The following table provides a list of best practices for writing EventFlow applications.
|Plan for modularization|
|Think about the functional areas of the application and how are they related before writing any EventFlow.||
Modularizing helps to ensure that troubleshooting and performance tuning can be done efficiently and easily.
Keep adapters and connection logic in modules that are separate from the modules that define business logic. This makes it easier to test the application for correctness.
Define modules based on clear functional boundaries. Use separate modules for functional areas of your application that have any of the following characteristics:
|Establish naming conventions|
|Follow a logical naming convention for application components such as modules, dynamic variables, and schemas.||For example, in a trading system you might define various algorithms in modules with names such as
|Use named schemas|
|Specify named schemas and import them from a common interface or module.||
Specify output schemas as well as input schemas.
Pay attention to schema sizes. Schema sizes can affect application performance.
Identify where certain data needs to be used in your application. There are many ways to define your schemas, and how you do so can make a difference in how well your application performs and how easily it can be debugged.
|Use table schemas|
|Use table schemas when specifying Query Tables.||Using table schemas, you can quickly assign the same structure to Query Tables in several modules across a large application.|
|Use module imports|
|Reuse definitions of constants, named schemas, table schemas, and other importable items.||Importing items from one module to another simplifies application design and improves productivity when creating application modules.|
|Define interfaces for frequently used design patterns.||Using StreamBase interfaces, you can create varying implementations of the same set of streams, tables, and schemas.|
|Use a central imported interface|
|Define importable items in a single, central interface.||Define constants and schemas in a single, central interface whose only purpose is to maintain those definitions for other modules to use. You can use a central imported module for the same purpose; in this case,the definitions module should have a blank canvas with no tuple processing at all.|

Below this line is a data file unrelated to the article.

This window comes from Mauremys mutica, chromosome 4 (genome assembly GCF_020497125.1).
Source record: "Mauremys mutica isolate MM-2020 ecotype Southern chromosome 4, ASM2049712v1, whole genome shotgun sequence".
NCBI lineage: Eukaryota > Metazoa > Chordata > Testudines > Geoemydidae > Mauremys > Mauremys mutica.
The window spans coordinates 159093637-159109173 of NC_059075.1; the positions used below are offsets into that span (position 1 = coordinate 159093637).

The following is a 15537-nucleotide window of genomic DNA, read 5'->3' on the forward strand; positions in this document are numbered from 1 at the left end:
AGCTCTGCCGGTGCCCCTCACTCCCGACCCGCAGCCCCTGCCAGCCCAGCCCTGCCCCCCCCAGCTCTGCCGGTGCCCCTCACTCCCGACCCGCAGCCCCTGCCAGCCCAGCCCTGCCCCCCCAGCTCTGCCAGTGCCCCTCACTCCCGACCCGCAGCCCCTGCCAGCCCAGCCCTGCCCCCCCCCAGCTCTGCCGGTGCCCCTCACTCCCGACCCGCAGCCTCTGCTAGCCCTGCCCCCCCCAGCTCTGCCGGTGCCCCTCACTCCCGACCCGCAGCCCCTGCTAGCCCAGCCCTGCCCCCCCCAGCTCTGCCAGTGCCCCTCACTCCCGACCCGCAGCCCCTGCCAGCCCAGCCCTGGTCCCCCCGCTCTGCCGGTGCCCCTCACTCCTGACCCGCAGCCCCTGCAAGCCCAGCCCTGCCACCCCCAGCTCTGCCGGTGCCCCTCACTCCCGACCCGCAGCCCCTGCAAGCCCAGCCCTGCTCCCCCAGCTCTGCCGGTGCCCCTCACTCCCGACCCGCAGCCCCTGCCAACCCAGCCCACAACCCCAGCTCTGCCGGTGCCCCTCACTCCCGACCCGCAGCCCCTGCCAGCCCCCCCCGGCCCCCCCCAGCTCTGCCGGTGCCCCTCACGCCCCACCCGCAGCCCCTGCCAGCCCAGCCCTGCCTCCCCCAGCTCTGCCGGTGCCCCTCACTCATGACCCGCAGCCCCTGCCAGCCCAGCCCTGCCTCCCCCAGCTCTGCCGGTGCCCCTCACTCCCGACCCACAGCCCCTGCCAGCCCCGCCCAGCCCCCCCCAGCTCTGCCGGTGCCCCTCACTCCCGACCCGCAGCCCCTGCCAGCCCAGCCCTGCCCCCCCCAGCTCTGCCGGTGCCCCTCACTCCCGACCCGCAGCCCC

|Use incremental development|
|Incrementally introduce logic into the application.||
Do not put a huge system in place in one fell swoop. Assess the impact of additional business logic at each stage of development with unit tests.
Analysis of performance metrics should provide you with the ability to identify hot spots in your application while you are still in the development phase, making it easier to make improvements. Once hot spots are identified, you can distribute the processing of hot spot operators into separate threads.
|Use module parameters|
|Use module parameters to enhance reuse and flexibility.||
Using module parameters and constants helps to make your application more flexible as a reusable module. For example, you can use module parameters to vary the threshold for an alert based on trade volume.
Design modules so that their parameters can be specified by a human or by another subsystem, depending on the requirements at your particular site.
For complex applications with several layers of module references, use chaining to pass the same value to inner modules.
|Avoid using wall-clock time|
|Avoid using wall-clock time in business logic.||
Using wall-clock time can have an unpredictable impact on latency and application correctness from machine to machine.
StreamBase Server is fast because it processes incoming tuples as they arrive, not based on an internal or wall-clock timer. If you need to ensure that your processing always occurs by a certain time, use the Metronome or Heartbeat operators to send tuples through.
|Complete business logic, then optimize for performance|
|Complete the core functionality of each section of an application before tuning for performance.||Do not optimize applications before the critical business logic has been completed. Premature optimization will make the development of the core functionality of an application unnecessarily complicated.|